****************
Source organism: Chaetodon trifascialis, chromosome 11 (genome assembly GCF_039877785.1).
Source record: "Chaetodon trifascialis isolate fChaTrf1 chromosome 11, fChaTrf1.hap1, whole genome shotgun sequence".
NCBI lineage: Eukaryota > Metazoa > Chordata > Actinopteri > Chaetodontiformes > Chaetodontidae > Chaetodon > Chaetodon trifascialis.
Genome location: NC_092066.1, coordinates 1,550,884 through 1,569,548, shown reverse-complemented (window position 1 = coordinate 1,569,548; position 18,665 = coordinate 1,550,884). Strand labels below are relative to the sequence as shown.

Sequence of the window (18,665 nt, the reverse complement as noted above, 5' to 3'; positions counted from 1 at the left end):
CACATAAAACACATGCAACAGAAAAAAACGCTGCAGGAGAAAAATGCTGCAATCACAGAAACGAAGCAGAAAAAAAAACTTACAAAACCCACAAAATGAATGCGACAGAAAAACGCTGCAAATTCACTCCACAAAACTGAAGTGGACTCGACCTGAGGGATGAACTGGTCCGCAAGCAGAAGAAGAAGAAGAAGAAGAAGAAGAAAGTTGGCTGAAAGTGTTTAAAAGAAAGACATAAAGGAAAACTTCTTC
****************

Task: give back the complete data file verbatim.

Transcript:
Source organism: Chaetodon trifascialis, chromosome 11 (genome assembly GCF_039877785.1).
Source record: "Chaetodon trifascialis isolate fChaTrf1 chromosome 11, fChaTrf1.hap1, whole genome shotgun sequence".
NCBI lineage: Eukaryota > Metazoa > Chordata > Actinopteri > Chaetodontiformes > Chaetodontidae > Chaetodon > Chaetodon trifascialis.
Genome location: NC_092066.1, coordinates 1,550,884 through 1,569,548, shown reverse-complemented (window position 1 = coordinate 1,569,548; position 18,665 = coordinate 1,550,884). Strand labels below are relative to the sequence as shown.

Sequence of the window (18,665 nt, the reverse complement as noted above, 5' to 3'; positions counted from 1 at the left end):
CACATAAAACACATGCAACAGAAAAAAACGCTGCAGGAGAAAAATGCTGCAATCACAGAAACGAAGCAGAAAAAAAAACTTACAAAACCCACAAAATGAATGCGACAGAAAAACGCTGCAAATTCACTCCACAAAACTGAAGTGGACTCGACCTGAGGGATGAACTGGTCCGCAAGCAGAAGAAGAAGAAGAAGAAGAAGAAGAAAGTTGGCTGAAAGTGTTTAAAAGAAAGACATAAAGGAAAACTTCTTC